JAN 7 — Is it right for the national team to don the colours of another even for a one-off friendly match?

That seems to be the question raised by many after watching Frenz United FC Under-16 team play Liverpool Under-17 at the Selayang Stadium on Saturday.

Liverpool won 2-1 as Najumuddin Samad scored the solitary goal for Frenz United.

The match, aired live on TV1 and by regional broadcasters Fox Sports, saw a bulk of the national youth players donning Frenz United colours. Even national Under-16 coach S. Balachandran wore a Frenz United jersey.

Many, including those within the FA of Malaysia (FAM), were unable to comprehend the arrangement while the Education Ministry’s sports unit held discussions about the matter.

Any programmes involving school children must obtain the approval of the ministry. Insiders claimed the ministry were unaware the team would play as Frenz United.

“I’m liaising with FAM to sort this matter out as we only deal with the national body,” said sports unit head Ee Hong.

An FAM insider, meanwhile, said: “We are also looking for the same answers as you are. We are equally clueless about this.”

Prima facie, we had a national team masquerading as a club outfit. Why?

This reminded me of the Monomotapa United saga I exposed in 2009 as the club had then played Malaysia, masquerading as the Zimbabwe national team.

How did FAM allow one of its employees — Balachandran — to don the shirt of another football body?  Imagine a Samsung engineer wearing an Apple shirt during a mobile phone conference.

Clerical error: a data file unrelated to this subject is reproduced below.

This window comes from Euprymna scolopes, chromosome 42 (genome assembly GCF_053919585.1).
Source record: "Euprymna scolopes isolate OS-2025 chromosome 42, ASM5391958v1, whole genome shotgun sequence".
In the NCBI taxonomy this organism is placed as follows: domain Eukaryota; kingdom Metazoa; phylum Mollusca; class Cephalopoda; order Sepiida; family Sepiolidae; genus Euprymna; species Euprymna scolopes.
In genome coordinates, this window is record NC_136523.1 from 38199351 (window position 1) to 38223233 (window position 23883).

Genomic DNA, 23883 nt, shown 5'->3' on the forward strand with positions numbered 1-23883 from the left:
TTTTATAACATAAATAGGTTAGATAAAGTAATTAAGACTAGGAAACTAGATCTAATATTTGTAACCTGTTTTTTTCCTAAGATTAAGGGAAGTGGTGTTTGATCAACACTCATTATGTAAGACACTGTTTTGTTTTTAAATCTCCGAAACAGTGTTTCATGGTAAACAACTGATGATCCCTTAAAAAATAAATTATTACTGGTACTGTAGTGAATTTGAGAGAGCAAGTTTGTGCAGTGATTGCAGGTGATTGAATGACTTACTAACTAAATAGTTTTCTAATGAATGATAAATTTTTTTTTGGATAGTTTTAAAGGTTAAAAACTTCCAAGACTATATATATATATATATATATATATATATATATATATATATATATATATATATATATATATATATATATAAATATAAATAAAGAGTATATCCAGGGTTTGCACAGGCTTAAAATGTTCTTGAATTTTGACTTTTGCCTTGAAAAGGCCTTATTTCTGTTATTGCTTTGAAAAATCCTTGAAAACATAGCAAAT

FAM cannot claim ignorance over the matter. The national body had, on behalf of Frenz United, sent out the press invitation for the Frenz United-Liverpool match. The match was “supported” by FAM but it was not stated anywhere on the invitation card the match was sanctioned by FAM, a requirement for any match to be held in the country more so involving national and foreign teams.

In fact, Balachandran was quoted in an English newspaper a day before the match saying: “I am delighted the players get the chance to play Liverpool as we lack the opportunity to travel to other countries.”

Will our Harimau Muda A or national team, including its coaches, be allowed to don the colours of another while playing a tournament?

What if something untoward happened on the field? Who would shoulder the responsibility?

Balachandran insisted it was a non-issue.

“It is not easy to secure a match against Liverpool’s Under-17 and we played them. This is a great experience for the team,” said Balachandran.

“There were several Frenz United players in the team and it is of no problem as we enjoy a cordial working relationship with Frenz and we are thankful for the opportunity.”

To be fair, Balachandran has every right to be thankful to Frenz United. After all, Frenz United were an outfit that constantly promoted the sport at the grassroots and enjoyed a fantastic setup in Janda Baik.

Frenz United have managed to attract several top youth clubs — Dalian Aerbin (China), Incheon United (Korea), Besiktas (Turkey), Internacional (Brazil) and Slovakia’s Under-16 team — for the Frenz United International Cup that starts this Saturday.

And the same argument will be raised again as Balachandran’s lads will once again be referred to as Frenz United FC, as stated on the club’s website.

Frenz United could have organised two matches against Liverpool — one between their team and the other between the national Under-16 team to erase any doubts. Otherwise, they could have taken credit for bringing Liverpool in but allowed the national team to play the English side. The same could have been done for its upcoming tournament.

If there was a friendly arrangement between Frenz United and FAM, so be it. But it must be clearly spelt out.

This should not discourage the good work by clubs, including Frenz United, at the lower levels. It is of upmost importance for all parties to enjoy a healthy working relationship to support each other in moulding young talents.

But FAM must ensure the national players proudly don its tiger stripes. It is a national identity and there are no two ways about it.

* This is the personal opinion of the columnist.